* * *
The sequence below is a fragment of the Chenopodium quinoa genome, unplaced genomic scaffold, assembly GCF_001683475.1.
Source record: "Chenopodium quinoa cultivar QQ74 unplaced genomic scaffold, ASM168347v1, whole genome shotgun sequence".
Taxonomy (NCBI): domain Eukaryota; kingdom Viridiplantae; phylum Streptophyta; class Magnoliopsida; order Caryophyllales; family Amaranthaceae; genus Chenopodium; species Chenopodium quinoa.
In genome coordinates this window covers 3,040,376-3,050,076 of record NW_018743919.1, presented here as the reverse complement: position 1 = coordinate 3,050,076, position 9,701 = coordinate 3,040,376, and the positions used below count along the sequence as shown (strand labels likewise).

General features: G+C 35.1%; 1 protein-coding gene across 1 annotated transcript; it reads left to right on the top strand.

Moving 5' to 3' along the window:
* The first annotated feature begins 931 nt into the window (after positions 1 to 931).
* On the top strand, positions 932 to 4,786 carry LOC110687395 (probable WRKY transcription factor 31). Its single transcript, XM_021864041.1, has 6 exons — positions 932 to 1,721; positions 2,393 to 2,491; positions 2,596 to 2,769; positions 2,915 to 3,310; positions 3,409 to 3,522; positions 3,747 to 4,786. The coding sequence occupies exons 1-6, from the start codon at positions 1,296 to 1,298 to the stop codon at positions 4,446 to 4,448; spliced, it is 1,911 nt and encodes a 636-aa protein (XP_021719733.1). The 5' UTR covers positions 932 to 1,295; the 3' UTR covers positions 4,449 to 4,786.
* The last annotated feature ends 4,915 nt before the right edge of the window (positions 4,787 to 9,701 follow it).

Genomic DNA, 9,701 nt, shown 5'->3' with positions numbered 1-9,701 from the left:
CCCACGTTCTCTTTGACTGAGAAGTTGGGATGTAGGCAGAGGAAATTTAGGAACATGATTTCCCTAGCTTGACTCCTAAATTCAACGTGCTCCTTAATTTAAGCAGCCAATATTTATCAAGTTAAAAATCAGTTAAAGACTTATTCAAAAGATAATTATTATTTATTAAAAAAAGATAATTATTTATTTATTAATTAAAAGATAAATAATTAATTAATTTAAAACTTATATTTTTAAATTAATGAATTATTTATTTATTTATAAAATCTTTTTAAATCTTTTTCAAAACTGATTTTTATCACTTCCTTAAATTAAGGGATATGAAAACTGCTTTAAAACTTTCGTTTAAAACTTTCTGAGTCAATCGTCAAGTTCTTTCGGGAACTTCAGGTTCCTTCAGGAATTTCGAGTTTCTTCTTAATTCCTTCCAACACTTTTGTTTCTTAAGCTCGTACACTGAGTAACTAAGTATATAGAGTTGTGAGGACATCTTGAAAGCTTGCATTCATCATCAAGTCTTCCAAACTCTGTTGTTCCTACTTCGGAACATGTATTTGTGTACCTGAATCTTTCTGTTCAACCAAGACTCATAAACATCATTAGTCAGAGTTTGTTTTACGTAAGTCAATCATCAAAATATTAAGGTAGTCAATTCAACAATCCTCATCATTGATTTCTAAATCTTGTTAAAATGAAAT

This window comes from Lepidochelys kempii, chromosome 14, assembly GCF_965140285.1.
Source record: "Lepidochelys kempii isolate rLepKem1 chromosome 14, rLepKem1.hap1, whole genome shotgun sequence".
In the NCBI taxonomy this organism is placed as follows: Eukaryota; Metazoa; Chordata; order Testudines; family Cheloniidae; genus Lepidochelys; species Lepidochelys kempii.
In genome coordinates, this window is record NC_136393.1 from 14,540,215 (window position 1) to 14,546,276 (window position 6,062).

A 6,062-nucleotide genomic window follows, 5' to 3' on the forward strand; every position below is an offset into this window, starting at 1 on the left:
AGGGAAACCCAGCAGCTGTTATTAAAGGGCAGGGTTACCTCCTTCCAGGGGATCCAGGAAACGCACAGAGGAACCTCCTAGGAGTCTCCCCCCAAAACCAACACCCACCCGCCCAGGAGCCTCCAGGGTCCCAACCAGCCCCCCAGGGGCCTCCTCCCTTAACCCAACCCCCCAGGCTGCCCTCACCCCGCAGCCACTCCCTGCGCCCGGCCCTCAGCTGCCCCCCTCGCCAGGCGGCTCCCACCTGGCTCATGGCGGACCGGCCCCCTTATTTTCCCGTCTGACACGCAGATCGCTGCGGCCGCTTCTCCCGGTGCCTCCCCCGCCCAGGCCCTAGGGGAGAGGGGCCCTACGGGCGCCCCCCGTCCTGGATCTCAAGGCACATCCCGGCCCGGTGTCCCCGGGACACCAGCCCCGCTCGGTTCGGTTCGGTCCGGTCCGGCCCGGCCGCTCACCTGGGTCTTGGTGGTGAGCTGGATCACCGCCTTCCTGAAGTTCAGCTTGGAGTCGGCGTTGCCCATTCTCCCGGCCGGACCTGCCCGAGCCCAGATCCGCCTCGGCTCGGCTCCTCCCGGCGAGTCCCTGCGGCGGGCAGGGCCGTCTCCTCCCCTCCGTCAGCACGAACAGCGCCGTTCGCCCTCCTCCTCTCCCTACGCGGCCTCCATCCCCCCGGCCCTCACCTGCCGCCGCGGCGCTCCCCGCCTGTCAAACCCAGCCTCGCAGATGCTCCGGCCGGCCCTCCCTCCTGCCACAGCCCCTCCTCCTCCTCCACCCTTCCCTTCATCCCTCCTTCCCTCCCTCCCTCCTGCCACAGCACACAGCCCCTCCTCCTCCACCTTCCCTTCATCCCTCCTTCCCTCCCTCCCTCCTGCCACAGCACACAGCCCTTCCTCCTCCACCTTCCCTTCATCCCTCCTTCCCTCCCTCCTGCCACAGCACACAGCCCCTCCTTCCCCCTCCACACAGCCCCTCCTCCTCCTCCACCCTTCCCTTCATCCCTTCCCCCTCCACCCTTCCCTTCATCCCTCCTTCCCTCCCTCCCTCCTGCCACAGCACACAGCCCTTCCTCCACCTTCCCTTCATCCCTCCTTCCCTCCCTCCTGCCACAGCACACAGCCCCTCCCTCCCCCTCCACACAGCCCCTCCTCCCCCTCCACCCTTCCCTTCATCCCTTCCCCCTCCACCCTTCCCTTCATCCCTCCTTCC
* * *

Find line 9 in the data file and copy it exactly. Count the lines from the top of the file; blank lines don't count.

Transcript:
* The last annotated feature ends 4,915 nt before the right edge of the window (positions 4,787 to 9,701 follow it).